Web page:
I have seen this term being used increasingly against people such as Kanye West, with CNN going as far as to allow derogatory slurs such as ‘token n*gro’ and ‘house n*gro’ to be aired as though they are normal on national television. But for us to be able to get to the core of my point, we must examine the origins of this term. The phrase ‘Uncle Tom’ has extremely negative connotations, used as a derogatory slur for black people deemed ‘subservient’ to white people, thus enabling oppression and white supremacy whilst synonymously being aware of one’s socioeconomic standing. However, these negative connotations haven’t always been attached to ‘Uncle Tom’.
Uncle Tom was originally a positive character in Harriet Beecher Stowe’s novel ‘Uncle Tom’s Cabin’. Used as a powerful term in furthering the pro-abolitionist movement that eventually led to the Civil War that ended slavery, Tom was depicted as a Jesus-like, martyred character that was brutally beaten and eventually murdered by his cruel slave masters after refusing to reveal the whereabouts of a group of escaped female slaves. Uncle Tom’s supposedly ‘feminine’ characteristics were in fact perverted by pro-slaver white supremacists in black face, who turned Uncle Tom from a physically and mentally strong, defiant, Christian character who refused to beat his fellow slaves, to a foolish, grey-haired, old slave apologist.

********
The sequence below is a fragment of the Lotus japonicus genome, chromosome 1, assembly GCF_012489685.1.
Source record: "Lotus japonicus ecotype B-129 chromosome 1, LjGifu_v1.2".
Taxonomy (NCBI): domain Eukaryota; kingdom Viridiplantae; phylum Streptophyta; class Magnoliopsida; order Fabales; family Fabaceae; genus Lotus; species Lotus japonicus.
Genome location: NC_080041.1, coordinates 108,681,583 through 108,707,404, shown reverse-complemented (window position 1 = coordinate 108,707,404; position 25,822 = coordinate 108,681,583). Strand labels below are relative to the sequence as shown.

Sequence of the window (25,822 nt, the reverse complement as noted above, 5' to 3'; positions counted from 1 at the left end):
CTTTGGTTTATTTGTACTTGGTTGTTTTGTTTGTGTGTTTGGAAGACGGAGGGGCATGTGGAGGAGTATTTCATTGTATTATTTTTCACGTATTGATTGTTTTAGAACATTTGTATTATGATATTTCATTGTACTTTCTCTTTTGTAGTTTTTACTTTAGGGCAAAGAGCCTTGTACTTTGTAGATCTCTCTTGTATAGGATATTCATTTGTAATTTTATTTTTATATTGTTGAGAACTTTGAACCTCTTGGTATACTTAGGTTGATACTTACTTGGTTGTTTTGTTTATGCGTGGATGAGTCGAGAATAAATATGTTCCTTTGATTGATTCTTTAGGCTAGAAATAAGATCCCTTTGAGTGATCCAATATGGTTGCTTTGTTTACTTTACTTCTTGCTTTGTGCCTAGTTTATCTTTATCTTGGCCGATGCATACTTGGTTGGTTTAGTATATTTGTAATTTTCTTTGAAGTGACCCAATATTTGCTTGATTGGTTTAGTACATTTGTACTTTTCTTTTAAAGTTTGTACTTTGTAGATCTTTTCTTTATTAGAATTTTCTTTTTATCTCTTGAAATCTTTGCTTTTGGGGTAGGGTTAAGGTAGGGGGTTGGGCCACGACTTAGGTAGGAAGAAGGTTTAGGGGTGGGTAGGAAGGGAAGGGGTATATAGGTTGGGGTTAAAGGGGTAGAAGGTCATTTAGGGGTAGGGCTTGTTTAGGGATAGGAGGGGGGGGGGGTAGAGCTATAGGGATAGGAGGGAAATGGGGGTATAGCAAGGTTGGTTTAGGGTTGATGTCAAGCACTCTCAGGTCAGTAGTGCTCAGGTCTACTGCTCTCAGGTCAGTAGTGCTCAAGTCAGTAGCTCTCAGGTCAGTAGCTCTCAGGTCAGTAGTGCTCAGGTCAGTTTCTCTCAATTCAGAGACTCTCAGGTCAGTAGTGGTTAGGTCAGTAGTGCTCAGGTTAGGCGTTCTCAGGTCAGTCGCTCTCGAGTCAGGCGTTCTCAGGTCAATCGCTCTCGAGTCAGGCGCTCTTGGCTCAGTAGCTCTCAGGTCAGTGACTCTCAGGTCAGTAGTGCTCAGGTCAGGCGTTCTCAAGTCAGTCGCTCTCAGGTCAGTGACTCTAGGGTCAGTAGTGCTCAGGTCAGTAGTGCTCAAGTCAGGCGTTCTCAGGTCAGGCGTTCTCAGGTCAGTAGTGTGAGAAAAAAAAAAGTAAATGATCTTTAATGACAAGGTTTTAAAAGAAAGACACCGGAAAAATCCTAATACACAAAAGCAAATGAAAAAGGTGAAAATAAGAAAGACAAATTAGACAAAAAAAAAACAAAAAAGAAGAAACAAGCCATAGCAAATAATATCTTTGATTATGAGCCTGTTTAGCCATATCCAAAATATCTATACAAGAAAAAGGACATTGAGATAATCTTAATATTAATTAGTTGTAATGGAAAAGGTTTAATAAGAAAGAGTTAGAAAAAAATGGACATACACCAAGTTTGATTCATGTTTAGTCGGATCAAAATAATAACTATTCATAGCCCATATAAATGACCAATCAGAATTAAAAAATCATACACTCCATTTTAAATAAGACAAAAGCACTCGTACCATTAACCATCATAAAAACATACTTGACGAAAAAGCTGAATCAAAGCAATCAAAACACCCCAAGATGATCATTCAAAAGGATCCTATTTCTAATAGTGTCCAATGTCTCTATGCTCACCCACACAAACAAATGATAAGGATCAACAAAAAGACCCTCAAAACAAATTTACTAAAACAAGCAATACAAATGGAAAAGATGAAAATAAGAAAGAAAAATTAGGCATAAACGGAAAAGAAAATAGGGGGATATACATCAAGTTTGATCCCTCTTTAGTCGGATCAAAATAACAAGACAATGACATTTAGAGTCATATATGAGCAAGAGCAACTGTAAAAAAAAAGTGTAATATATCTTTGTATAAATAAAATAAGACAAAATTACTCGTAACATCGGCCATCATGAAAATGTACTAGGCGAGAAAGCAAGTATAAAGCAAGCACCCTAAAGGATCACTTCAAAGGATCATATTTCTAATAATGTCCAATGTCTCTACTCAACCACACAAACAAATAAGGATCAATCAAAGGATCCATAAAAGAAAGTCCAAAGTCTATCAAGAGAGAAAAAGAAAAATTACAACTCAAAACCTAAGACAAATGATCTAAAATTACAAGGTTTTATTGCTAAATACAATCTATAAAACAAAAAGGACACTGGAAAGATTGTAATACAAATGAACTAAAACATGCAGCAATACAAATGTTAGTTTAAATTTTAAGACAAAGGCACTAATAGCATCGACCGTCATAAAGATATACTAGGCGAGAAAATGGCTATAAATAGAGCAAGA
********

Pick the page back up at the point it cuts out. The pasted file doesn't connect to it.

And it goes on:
Now, do you see what I am getting at here? The pejorative meaning of Uncle Tom, which is now an insult, has always been controlled by racists, something that those on the left too frequently utilise as a weapon against those that do not subscribe to the left-wing train of thought. With that being said, the term ‘Uncle Tom’ is equally offensive to using the term ‘n**ger’ and we need to stop using this term. If the left is going to wave the ‘anti-racist’ flag as virulently as they do, it is essential that they address this regressive, repugnant term and eliminate this ignorant, bigoted poison from their political discourse.
I, as a black woman, can think any way I please. I can support the left; I can support the right. The reason for that is because we live in a free society, a democracy where black and white people alike can think the way they please.
The argument that I regularly hear where this is concerned, is the racism that is prevalent among those that lean to the right. But after reading this, can you not see that this same racism is perpetuated continuously by those on the left? For example, when black Conservative candidate for Mayor of London, Shaun Bailey, was dubbed a ‘token ghetto boy’ by Labour MP Emma Dent Coad, that is the same racism that we should be all rallying against. The assumption that a black man can only lean to the right, can only revert away from leftist thought, is if he is a ‘token’ unable to think for himself, is a disgusting example of a soft bigotry of low expectations, a reverse practice of the ‘Uncle Tom’ analogy.
If you want to dispel this toxicity from all sides of the political spectrum, do not be afraid to go out there and share your conservative views and your conservative voice, because you, whether you’re black or not, deserve to have those beliefs. I can walk into a room full of white conservative men and sit down with confidence, because I know that I am equal.
We should no longer be resigned to self-consciousness and paranoia because of our race. Why? Because we don’t have to.
Be the change you want to see.